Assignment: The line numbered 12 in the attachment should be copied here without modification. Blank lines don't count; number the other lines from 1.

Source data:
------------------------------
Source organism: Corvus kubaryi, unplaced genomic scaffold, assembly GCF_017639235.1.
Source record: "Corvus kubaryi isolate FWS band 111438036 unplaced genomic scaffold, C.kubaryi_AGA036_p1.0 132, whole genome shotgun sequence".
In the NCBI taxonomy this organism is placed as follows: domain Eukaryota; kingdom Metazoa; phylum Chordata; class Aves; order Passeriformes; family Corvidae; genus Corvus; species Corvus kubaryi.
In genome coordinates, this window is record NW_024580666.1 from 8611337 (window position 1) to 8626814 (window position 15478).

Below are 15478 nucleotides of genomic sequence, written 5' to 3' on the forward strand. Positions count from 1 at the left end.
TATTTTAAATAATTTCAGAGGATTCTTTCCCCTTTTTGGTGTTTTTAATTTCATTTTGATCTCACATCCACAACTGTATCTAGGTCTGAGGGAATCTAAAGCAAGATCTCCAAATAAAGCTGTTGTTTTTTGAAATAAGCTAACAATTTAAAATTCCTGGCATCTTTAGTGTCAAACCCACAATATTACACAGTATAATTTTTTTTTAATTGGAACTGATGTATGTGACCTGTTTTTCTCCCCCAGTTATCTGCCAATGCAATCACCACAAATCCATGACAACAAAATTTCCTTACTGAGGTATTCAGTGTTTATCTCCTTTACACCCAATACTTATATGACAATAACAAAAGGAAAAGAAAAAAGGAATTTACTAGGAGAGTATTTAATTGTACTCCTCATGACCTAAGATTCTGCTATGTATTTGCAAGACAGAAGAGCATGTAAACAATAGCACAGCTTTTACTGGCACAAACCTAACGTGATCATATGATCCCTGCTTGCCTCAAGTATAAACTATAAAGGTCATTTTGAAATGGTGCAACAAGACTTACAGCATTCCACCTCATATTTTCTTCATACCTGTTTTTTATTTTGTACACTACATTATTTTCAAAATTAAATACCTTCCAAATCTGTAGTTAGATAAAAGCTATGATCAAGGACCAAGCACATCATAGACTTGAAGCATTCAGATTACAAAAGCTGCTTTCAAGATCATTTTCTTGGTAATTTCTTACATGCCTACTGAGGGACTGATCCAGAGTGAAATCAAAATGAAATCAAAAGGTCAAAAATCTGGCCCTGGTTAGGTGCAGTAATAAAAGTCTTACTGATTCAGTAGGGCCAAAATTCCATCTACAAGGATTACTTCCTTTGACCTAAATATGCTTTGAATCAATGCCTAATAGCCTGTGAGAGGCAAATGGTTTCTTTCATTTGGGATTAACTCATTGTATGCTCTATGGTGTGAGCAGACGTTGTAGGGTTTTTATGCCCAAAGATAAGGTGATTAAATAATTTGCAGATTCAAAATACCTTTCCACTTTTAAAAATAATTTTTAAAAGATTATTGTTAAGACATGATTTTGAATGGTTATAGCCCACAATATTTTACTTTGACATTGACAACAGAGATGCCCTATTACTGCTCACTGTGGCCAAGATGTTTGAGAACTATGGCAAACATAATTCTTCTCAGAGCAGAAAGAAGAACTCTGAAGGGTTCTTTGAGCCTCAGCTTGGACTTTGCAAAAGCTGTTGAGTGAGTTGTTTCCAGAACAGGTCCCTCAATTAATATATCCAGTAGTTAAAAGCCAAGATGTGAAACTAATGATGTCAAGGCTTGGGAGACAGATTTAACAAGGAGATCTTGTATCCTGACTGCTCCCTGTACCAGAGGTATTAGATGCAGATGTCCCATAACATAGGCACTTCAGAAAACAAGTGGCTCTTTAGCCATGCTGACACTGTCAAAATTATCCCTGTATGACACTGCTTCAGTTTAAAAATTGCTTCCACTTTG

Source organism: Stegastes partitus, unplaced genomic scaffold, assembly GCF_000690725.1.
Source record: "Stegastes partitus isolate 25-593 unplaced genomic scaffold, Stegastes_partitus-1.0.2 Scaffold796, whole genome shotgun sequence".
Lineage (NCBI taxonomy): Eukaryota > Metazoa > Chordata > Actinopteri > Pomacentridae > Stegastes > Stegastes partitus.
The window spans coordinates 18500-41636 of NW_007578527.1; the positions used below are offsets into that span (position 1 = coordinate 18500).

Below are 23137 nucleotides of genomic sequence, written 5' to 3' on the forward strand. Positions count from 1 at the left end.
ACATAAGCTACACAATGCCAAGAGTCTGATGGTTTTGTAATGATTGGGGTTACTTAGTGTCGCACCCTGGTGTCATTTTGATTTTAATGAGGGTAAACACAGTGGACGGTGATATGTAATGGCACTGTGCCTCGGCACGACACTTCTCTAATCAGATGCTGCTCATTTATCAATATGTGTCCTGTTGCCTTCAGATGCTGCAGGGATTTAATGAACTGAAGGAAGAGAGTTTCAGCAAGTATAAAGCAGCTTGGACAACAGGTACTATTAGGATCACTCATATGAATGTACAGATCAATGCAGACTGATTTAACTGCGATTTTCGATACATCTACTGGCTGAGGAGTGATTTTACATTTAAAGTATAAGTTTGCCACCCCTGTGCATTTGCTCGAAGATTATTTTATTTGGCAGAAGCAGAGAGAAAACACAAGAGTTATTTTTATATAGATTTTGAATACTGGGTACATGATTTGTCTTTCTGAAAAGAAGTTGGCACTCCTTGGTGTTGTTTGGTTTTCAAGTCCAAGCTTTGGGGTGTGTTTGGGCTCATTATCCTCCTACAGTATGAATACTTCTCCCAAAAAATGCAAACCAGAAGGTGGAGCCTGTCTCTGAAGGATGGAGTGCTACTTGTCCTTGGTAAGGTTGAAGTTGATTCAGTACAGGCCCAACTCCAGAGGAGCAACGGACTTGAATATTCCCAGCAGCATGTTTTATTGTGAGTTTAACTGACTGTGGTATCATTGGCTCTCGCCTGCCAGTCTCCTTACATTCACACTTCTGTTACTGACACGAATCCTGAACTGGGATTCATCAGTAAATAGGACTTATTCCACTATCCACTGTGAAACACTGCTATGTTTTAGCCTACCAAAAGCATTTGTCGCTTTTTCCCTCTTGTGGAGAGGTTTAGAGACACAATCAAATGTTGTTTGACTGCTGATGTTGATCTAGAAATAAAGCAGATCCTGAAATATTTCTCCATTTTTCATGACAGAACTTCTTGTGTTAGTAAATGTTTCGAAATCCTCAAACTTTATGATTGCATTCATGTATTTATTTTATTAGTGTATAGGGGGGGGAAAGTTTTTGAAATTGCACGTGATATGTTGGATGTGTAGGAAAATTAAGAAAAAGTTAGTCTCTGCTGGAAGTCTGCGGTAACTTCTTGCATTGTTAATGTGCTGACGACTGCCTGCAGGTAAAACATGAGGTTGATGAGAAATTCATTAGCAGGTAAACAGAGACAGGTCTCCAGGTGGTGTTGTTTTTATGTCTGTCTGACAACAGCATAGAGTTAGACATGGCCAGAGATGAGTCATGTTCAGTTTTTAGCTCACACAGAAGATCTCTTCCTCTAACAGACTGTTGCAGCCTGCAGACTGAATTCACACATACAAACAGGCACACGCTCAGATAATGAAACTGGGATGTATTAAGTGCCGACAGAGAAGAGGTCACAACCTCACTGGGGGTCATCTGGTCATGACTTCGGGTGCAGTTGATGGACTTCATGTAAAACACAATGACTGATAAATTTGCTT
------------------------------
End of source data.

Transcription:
ACATAAGCTACACAATGCCAAGAGTCTGATGGTTTTGTAATGATTGGGGTTACTTAGTGTCGCACCCTGGTGTCATTTTGATTTTAATGAGGGTAAACACAGTGGACGGTGATATGTAATGGCACTGTGCCTCGGCACGACACTTCTCTAATCAGATGCTGCTCATTTATCAATATGTGTCCTGTTGCCTTCAGATGCTGCAGGGATTTAATGAACTGAAGGAAGAGAGTTTCAGCAAGTATAAAGCAGCTTGGACAACAGGTACTATTAGGATCACTCATATGAATGTACAGATCAATGCAGACTGATTTAACTGCGATTTTCGATACATCTACTGGCTGAGGAGTGATTTTACATTTAAAGTATAAGTTTGCCACCCCTGTGCATTTGCTCGAAGATTATTTTATTTGGCAGAAGCAGAGAGAAAACACAAGAGTTATTTTTATATAGATTTTGAATACTGGGTACATGATTTGTCTTTCTGAAAAGAAGTTGGCACTCCTTGGTGTTGTTTGGTTTTCAAGTCCAAGCTTTGGGGTGTGTTTGGGCTCATTATCCTCCTACAGTATGAATACTTCTCCCAAAAAATGCAAACCAGAAGGTGGAGCCTGTCTCTGAAGGATGGAGTGCTACTTGTCCTTGGTAAGGTTGAAGTTGATTCAGTACAGGCCCAACTCCAGAGGAGCAACGGACTTGAATATTCCCAGCAGCATGTTTTATTGTGAGTTTAACTGACTGTGGTATCATTGGCTCTCGCCTGCCAGTCTCCTTACATTCACACTTCTGTTACTGACACGAATCCTGAACTGGGATTCATCAGTAAATAGGACTTATTCCACTATCCACTGTGAAACACTGCTATGTTTTAGCCTACCAAAAGCATTTGTCGCTTTTTCCCTCTTGTGGAGAGGTTTAGAGACACAATCAAATGTTGTTTGACTGCTGATGTTGATCTAGAAATAAAGCAGATCCTGAAATATTTCTCCATTTTTCATGACAGAACTTCTTGTGTTAGTAAATGTTTCGAAATCCTCAAACTTTATGATTGCATTCATGTATTTATTTTATTAGTGTATAGGGGGGGGAAAGTTTTTGAAATTGCACGTGATATGTTGGATGTGTAGGAAAATTAAGAAAAAGTTAGTCTCTGCTGGAAGTCTGCGGTAACTTCTTGCATTGTTAATGTGCTGACGACTGCCTGCAGGTAAAACATGAGGTTGATGAGAAATTCATTAGCAGGTAAACAGAGACAGGTCTCCAGGTGGTGTTGTTTTTATGTCTGTCTGACAACAGCATAGAGTTAGACATGGCCAGAGATGAGTCATGTTCAGTTTTTAGCTCACACAGAAGATCTCTTCCTCTAACAGACTGTTGCAGCCTGCAGACTGAATTCACACATACAAACAGGCACACGCTCAGATAATGAAACTGGGATGTATTAAGTGCCGACAGAGAAGAGGTCACAACCTCACTGGGGGTCATCTGGTCATGACTTCGGGTGCAGTTGATGGACTTCATGTAAAACACAATGACTGATAAATTTGCTT